When you were a little kid, you relied on your parents for everything.
You needed them to make sure you were clean and dressed. Without them, there wouldn't have been food in the house (let alone on the table!). They kept you safe, entertained and disciplined.
These days, though, you don't need Mom or Dad quite as much. You can dress yourself, and you know where food comes from.
You're growing up.
But in the new book "Teenie," a young girl learns that safety with her parents is as close as she needs it -- and she needs it a lot.
Cherise never listens.
She and Martine "Teenie" Lashley have been besties forever, so Teenie knows that Cherise hears what she wants to hear, but it's not her fault, really. Cherise's mother never taught her the things that Teenie learned from her parents -- like how it's better to be a listener than a talker. And Cherise sure can talk.
Teenie's parents taught her that education was extremely important, and she paid attention to that, too. She's a good student except for math, but Garth, a classmate, helps her out. He might have the littlest crush on Teenie, and though she thinks he's nice and all, he's kind of a nerd.
Boys are, in fact, altogether a big question mark. Cherise knows how to flirt and she gets all kinds of attention from boys, but that's not Teenie's style. She knows her parents would have heart attacks if she did what Cherise did. Teenie's father, Beresford, is from Barbados, and he has some wild (and somewhat old-fashioned) ideas about the way girls should act. But since Cherise's mother is never around, Cherise gets away with all kinds of things that Teenie never could.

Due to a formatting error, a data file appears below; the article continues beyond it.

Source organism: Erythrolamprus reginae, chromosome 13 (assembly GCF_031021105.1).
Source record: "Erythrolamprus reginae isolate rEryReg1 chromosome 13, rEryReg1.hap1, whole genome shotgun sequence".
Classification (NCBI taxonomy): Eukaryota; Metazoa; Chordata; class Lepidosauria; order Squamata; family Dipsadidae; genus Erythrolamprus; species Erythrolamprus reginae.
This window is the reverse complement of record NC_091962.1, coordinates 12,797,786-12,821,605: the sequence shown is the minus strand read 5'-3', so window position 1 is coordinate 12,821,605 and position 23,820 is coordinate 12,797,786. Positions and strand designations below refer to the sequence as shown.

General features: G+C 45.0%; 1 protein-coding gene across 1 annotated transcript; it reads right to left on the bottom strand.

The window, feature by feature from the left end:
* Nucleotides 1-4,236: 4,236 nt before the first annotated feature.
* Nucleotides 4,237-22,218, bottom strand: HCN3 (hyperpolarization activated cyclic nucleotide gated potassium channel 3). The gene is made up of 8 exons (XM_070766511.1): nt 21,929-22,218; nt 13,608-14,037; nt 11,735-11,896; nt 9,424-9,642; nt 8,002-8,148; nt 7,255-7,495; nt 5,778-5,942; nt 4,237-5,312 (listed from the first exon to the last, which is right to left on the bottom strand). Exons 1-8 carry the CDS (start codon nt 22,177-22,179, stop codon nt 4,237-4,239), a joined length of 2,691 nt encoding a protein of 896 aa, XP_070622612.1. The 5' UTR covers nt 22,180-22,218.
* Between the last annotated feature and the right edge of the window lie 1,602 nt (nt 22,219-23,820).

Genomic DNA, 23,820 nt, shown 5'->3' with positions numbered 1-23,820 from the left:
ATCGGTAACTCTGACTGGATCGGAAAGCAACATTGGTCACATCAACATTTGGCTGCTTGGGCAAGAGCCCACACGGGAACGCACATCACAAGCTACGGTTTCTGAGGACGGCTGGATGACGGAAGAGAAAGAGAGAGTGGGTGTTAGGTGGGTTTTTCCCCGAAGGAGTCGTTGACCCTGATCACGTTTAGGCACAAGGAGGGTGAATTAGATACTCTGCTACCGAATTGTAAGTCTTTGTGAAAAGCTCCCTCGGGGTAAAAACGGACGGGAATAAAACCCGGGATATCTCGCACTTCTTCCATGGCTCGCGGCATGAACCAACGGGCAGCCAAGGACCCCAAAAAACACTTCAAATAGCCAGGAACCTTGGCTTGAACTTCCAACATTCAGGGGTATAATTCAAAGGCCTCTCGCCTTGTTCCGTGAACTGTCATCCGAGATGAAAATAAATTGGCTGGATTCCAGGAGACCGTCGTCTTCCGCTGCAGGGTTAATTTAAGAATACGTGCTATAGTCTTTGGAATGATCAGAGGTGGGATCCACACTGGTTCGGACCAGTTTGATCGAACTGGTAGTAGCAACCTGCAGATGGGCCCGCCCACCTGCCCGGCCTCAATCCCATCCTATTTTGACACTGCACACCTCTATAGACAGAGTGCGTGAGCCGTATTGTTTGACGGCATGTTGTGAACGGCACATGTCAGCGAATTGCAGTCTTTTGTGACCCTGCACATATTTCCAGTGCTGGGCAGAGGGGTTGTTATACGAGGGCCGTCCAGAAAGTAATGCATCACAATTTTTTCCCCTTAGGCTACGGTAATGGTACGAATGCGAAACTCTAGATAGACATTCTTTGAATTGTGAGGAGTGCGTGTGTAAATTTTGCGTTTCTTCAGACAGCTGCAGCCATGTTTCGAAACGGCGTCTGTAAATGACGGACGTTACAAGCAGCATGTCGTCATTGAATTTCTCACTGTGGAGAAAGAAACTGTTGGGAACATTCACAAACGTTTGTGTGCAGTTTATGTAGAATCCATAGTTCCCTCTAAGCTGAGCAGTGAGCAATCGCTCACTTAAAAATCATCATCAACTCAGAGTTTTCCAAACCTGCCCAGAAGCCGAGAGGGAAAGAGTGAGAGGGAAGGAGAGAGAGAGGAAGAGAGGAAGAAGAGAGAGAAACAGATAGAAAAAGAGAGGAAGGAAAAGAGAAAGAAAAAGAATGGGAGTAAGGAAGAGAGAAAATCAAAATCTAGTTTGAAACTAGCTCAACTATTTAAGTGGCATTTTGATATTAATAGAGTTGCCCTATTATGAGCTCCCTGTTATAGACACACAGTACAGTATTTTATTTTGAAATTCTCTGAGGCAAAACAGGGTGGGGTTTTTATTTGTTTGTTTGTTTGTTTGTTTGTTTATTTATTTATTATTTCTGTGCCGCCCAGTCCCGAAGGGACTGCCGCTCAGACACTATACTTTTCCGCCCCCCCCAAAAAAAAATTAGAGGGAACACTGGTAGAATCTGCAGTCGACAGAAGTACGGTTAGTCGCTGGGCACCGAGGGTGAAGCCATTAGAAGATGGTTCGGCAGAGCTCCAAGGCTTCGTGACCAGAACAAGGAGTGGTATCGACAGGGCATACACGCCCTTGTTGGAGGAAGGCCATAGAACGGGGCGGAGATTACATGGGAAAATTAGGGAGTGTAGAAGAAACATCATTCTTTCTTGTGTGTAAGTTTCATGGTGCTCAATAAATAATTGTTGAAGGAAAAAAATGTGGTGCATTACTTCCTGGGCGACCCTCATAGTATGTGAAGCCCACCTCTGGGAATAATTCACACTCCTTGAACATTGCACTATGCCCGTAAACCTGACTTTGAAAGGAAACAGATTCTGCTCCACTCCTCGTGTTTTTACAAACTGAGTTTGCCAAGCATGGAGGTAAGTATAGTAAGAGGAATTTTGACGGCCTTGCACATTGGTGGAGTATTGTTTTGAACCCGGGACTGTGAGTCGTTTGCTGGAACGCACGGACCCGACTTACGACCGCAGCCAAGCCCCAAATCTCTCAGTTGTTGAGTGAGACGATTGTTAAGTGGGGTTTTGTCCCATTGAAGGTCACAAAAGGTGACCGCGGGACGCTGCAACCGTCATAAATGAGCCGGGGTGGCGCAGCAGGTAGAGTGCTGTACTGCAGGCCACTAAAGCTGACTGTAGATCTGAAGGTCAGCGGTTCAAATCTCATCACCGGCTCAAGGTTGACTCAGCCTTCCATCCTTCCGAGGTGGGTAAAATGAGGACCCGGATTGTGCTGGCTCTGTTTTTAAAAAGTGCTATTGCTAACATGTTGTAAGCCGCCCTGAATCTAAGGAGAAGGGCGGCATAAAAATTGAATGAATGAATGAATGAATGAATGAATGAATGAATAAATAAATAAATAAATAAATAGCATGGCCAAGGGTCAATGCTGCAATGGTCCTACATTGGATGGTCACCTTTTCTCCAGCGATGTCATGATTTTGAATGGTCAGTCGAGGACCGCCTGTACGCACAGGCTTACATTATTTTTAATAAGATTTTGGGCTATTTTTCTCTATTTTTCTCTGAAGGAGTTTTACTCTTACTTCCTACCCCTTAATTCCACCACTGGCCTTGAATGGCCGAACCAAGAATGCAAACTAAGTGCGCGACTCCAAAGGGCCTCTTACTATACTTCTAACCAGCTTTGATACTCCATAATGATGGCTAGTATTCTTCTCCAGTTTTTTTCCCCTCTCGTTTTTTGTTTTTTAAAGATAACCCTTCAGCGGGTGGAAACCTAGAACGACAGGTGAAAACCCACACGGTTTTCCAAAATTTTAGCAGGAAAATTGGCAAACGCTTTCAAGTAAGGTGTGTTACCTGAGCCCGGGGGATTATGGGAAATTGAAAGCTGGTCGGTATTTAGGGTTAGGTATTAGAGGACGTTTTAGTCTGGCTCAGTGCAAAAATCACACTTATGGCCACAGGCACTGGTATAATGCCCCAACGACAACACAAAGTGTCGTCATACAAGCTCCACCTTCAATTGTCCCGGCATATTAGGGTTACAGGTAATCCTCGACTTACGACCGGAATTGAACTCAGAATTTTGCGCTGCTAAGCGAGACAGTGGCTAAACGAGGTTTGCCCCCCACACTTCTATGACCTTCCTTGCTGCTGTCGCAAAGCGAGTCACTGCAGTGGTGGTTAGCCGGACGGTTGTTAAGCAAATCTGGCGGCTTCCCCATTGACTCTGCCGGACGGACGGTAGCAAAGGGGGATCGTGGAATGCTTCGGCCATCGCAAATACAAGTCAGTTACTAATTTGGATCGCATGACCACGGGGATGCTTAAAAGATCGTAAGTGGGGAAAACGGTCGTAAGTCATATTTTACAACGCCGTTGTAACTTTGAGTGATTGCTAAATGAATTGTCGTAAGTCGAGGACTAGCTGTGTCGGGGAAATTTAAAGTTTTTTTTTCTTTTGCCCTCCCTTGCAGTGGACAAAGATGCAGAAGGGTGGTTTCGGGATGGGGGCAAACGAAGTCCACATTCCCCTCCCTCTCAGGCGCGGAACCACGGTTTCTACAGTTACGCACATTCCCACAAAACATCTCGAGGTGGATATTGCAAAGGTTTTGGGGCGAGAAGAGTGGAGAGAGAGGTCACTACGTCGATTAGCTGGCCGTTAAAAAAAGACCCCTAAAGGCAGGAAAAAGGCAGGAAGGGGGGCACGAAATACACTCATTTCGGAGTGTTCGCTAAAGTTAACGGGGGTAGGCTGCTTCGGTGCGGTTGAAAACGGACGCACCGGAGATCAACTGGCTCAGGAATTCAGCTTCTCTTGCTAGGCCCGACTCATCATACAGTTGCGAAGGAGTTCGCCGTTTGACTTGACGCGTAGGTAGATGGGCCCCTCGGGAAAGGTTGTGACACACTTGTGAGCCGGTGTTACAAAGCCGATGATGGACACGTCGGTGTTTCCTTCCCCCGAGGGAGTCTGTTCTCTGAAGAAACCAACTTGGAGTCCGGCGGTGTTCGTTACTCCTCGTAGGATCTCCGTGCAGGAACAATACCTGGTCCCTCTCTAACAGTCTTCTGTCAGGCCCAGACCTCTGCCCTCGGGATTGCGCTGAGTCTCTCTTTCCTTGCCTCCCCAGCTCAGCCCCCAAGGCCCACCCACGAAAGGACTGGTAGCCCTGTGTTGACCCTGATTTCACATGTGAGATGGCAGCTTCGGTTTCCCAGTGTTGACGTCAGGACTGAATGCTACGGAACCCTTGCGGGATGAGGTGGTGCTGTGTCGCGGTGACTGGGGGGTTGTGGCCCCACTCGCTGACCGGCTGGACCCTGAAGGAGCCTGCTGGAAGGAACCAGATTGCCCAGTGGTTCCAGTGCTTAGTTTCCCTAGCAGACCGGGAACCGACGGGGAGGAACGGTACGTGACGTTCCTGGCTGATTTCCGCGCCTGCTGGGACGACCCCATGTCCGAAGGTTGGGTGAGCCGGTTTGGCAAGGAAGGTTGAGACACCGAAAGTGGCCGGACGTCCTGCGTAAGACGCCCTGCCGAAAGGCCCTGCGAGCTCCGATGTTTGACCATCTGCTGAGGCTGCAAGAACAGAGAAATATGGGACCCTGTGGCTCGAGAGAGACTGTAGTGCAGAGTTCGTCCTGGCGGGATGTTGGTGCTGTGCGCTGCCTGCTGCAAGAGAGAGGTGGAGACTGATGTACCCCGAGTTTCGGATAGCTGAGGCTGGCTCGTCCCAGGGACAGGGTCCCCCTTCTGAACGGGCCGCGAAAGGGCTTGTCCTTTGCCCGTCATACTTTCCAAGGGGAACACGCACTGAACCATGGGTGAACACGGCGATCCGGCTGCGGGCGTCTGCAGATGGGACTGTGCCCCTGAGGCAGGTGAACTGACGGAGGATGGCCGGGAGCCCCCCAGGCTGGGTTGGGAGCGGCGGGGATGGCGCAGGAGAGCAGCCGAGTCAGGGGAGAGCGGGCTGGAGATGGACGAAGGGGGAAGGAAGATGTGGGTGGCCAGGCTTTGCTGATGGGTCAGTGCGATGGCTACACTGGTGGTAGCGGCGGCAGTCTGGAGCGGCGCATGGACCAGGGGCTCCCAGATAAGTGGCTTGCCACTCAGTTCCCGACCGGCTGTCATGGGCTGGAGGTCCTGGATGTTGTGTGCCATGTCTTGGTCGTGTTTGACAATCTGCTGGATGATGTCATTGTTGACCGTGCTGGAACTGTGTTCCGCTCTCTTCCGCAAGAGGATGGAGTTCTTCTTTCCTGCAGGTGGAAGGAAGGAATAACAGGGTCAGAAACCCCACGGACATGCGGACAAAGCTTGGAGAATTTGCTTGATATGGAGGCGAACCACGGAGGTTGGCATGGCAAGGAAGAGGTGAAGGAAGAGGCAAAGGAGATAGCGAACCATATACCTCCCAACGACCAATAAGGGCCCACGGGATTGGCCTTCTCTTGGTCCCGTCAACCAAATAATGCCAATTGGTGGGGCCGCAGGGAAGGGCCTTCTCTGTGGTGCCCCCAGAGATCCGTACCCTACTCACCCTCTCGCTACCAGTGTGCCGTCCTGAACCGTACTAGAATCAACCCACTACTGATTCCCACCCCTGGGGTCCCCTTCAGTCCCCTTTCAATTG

And then -- just when Teenie resigned herself to be boyfriendless throughout high school and just when she had her heart set on studying abroad one semester -- Gregory Millions, senior, captain of the football team, "hot to death," noticed this cute little freshman walking around Brooklyn Technical High
But once she got to know him, Teenie learned that Greg Millions is about a million times not what he seems and now Cherise is mad because Teenie told her a secret that Cherise wanted kept quiet.
Will this school year ever end?
As a teen, there have undoubtedly been times when you've rolled your eyes at a novel written by a well-meaning adult that totally missed the mark. You can grab "Teenie" with no worries, though. Author Christopher Grant hit his target dead-on.
Teenie Lashley is a bit of a nerd but she's trying hard to overcome it. She loves her parents, but she's a little embarrassed by them. And though she's growing up, there are things she knows she just can't handle herself. I liked this book for its realness and because Grant treats his audience like intelligent readers and not like kids.
Though anybody can -- and will -- enjoy this book, I think 13- to 17-year-old girls will like it best. For them, "Teenie" ain't no small thing.
Terri Schlichenmeyer's children's book reviews appear weekly in View.